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Differences in the fatty-acid composition of rodent spermatozoa are associated to levels of sperm competition.

delBarco-Trillo J, Mateo R, Roldan ER - Biol Open (2015)

Bottom Line: To test these predictions, we quantified the fatty-acid composition of sperm, testis and liver cells in four mouse species (genus Mus) that differ in their levels of sperm competition.Fatty-acid composition in testis and liver cells was not associated to sperm competition levels.Two particular fatty acids were most responsible for this pattern (arachidonic acid and palmitic acid).

View Article: PubMed Central - PubMed

Affiliation: Reproductive Ecology and Biology Group, Museo Nacional de Ciencias Naturales, CSIC, 28006 Madrid, Spain Present address: School of Natural Sciences and Psychology, Liverpool John Moores University, Liverpool L3 5UA, UK. delbarcotrillo@gmail.com.

No MeSH data available.


Related in: MedlinePlus

Percentage of the most abundant polyunsaturated fatty acids in sperm cells.The four polyunsaturated fatty acids that compose more than 5% of the fatty acids in sperm cells are represented. The modified boxplots present the following information: the bar within each box represents the sample median, each box represents 50% of the data around the median, and the two whiskers around each box represent the 95% confidence interval (n = 5 for each species, except n = 4 in the case of sperm data for M. spretus); circles represent outliers.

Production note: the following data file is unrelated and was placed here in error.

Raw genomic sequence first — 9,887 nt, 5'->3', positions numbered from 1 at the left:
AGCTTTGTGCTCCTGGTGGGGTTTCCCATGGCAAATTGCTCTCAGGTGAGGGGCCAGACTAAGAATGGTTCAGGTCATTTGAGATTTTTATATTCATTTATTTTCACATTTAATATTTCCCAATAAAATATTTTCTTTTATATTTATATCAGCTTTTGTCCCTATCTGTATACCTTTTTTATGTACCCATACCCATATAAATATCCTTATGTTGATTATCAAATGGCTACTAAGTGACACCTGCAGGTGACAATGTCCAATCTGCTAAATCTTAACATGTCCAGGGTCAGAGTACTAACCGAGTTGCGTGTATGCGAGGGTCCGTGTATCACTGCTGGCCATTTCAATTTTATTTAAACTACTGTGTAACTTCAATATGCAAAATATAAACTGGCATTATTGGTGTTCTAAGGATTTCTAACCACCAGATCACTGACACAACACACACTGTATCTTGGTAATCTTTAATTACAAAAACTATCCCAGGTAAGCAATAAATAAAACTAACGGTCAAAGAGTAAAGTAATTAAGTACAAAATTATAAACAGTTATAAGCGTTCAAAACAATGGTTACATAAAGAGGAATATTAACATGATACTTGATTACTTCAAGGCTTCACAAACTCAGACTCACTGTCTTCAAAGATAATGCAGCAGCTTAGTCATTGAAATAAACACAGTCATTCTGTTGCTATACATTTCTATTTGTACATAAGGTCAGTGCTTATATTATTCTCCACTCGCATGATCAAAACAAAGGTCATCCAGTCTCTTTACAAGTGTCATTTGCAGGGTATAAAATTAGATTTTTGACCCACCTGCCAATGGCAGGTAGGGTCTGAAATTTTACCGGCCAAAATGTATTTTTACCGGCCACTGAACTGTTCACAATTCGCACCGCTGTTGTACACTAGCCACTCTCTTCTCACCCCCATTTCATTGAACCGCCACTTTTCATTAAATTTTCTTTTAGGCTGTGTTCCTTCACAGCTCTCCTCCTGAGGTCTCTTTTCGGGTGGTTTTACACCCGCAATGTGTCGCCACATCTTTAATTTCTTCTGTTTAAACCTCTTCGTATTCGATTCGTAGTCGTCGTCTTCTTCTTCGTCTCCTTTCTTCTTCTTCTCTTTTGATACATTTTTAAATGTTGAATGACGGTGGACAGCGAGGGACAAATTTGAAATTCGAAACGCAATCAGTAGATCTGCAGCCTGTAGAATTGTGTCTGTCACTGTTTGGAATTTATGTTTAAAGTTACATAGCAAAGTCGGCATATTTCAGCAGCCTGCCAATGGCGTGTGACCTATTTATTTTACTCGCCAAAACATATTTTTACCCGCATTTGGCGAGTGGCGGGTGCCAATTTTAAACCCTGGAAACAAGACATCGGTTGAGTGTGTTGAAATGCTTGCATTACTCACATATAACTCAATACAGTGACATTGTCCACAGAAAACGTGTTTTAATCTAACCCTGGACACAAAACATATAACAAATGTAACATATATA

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f04: Percentage of the most abundant polyunsaturated fatty acids in sperm cells.The four polyunsaturated fatty acids that compose more than 5% of the fatty acids in sperm cells are represented. The modified boxplots present the following information: the bar within each box represents the sample median, each box represents 50% of the data around the median, and the two whiskers around each box represent the 95% confidence interval (n = 5 for each species, except n = 4 in the case of sperm data for M. spretus); circles represent outliers.

Mentions: There were four PUFAs that represented more than 5% of all fatty acids in sperm cells: 18:2n−6, 20:4n−6, 22:5n−6 and 22:6n−3. The percentage of two of these fatty acids (18:2n−6 and 22:6n−3) did not differ among species (18:2n−6: F3,15 = 1.39, p = 0.28; and 22:6n−3: F3,15 = 1.99, p = 0.16; Fig. 4). The abundance of 22:5n−6 differed among species (F3,15 = 4.78, p = 0.02) but the only pairwise comparison that was statistically significant was that between M. pahari and M. spretus (p = 0.02); in any case the differences observed did not match the pattern of RTS among these species. On the other hand, the abundance of 20:4n−6 differed among species (F3,15 = 44.11, p<0.0001; Fig. 4) and, in this case, such differences matched the differences among the four species in their RTS. All pairwise comparisons were significant (p<0.05) except that between M. spretus and M. spicilegus (p = 0.99), indicating that higher RTS is associated with a decrease in the abundance of 20:4n−6.